It repeats the frequent mistake about her winning medals from Britain, France and Turkey, but qualifies this that she “was reputed” to have. Why not mention that there is no evidence that she did, and she herself never claimed to have?
It has phony dialogue: “I saved up my own money to travel to the Crimea to help them. [soldiers[… I cleaned the hospitals and gave the soldiers food, clothes and beds to sleep in.” This, however, is what Nightingale did, not Seacole.
The Botanic Gardens Education Network, which credits the Thackray Museum as a source, has Seacole going “to the aid of sick and wounded soldiers in the Crimean War, armed with her traditional herbal healing remedies,” which it does not specify. Nor did Seacole say, in her book, what remedies she used. In a cholera epidemic, pre-Crimea, she did give specifics, one which included lead acetate and mercury chloride, substances toxic in any amount, with properties of dehydration, exactly what is not needed for bowel diseases. Seacole herself admitted “lamentable blunders” in those cholera remedies (Wonderful Adventures of Mrs Seacole in Many Lands, p. 31).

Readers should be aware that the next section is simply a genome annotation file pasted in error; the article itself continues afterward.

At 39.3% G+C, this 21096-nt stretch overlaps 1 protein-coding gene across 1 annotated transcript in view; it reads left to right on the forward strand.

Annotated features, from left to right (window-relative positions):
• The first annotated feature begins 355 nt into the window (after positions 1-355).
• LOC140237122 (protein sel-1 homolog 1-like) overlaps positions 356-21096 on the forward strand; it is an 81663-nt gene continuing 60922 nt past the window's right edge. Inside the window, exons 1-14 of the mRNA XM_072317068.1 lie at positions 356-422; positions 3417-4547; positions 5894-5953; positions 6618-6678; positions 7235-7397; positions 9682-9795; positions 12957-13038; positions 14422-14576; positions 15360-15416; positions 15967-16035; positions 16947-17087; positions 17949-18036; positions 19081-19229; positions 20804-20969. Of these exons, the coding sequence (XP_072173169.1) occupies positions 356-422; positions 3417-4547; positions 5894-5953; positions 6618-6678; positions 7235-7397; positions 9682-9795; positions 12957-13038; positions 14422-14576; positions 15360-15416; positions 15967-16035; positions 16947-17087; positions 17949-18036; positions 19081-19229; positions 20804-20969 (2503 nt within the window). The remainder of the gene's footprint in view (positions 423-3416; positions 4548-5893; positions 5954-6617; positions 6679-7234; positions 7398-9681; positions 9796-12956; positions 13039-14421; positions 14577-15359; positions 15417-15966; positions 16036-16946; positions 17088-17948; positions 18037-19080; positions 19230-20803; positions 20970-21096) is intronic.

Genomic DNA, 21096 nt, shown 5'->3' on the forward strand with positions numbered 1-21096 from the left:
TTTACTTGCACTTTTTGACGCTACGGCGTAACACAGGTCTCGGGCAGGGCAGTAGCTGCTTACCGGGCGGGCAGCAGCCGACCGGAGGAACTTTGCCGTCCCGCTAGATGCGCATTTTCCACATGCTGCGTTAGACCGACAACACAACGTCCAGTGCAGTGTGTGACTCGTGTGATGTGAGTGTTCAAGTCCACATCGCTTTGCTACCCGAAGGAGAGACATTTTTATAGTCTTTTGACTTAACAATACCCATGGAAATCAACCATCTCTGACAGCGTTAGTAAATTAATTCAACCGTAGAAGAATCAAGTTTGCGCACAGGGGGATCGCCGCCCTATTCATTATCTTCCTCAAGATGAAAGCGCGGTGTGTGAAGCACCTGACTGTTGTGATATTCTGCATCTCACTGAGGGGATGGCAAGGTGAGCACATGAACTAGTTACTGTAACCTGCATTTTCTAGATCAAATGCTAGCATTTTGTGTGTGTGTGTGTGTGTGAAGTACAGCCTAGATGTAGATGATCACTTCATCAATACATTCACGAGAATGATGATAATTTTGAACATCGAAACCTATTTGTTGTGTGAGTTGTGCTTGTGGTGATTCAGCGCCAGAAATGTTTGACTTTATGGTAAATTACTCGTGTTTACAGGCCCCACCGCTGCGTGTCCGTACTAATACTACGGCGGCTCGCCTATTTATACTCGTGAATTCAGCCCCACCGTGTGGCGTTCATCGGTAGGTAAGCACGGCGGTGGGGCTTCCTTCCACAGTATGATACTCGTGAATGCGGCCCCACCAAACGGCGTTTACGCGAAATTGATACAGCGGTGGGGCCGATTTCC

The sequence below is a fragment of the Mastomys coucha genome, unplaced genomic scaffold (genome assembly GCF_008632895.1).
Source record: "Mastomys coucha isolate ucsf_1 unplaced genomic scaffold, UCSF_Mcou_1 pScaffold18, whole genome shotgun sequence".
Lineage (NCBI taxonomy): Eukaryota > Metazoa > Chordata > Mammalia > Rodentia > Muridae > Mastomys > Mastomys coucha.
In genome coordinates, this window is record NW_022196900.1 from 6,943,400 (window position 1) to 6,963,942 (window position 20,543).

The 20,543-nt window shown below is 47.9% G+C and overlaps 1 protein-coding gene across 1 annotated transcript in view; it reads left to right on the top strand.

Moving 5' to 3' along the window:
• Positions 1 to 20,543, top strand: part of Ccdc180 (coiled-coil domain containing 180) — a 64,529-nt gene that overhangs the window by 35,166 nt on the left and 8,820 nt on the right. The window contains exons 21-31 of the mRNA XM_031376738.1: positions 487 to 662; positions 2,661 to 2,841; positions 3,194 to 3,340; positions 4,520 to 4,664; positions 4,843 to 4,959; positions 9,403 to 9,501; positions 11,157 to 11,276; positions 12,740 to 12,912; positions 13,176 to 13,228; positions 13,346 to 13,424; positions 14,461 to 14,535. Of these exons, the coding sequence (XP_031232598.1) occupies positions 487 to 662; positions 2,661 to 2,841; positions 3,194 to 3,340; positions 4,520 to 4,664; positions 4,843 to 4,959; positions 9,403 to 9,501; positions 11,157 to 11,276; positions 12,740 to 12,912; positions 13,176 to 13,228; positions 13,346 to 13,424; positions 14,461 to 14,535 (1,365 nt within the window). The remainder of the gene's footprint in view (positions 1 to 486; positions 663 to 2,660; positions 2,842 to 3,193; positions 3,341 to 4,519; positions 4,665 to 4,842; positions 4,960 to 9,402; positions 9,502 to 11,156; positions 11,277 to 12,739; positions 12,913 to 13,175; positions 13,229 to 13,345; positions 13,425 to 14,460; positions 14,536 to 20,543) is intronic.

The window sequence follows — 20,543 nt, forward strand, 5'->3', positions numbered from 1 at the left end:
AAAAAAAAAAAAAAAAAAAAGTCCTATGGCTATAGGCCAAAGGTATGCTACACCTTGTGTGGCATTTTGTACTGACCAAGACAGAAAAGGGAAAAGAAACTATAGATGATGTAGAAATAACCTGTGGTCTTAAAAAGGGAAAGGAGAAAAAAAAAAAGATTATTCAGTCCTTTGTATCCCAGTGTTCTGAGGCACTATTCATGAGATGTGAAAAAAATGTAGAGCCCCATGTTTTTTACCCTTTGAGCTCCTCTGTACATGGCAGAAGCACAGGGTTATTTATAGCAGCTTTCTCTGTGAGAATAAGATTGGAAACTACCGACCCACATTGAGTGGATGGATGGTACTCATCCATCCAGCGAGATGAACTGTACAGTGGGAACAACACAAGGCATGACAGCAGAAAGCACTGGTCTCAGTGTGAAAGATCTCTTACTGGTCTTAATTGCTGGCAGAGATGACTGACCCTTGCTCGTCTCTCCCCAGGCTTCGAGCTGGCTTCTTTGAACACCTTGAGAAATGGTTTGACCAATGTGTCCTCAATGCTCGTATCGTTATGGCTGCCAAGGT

An educational network that gets the science wrong! It needs a fix-up.
Mary Seacole is here made into an “eminent lady doctor,” and pupils are invited to “learn the secrets” of her medicine, which in fact included such toxic substances as lead acetate and mercury chloride. Her cholera “remedy” promoted dehydration, and would have been harmful, although no worse, but in fact similar to those used by many doctors. The effective cholera treatment is the opposite to what they used: oral rehydration therapy.
By comparison, the note on Nightingale was good as far as it goes, noting her work improving the Scutari Hospital and founding nursing. However, it was no longer than that on Seacole, while Nightingale did much more, which is simply ignored, that is, her extensive work in public health care, statistics, India and women’s rights and opportunities.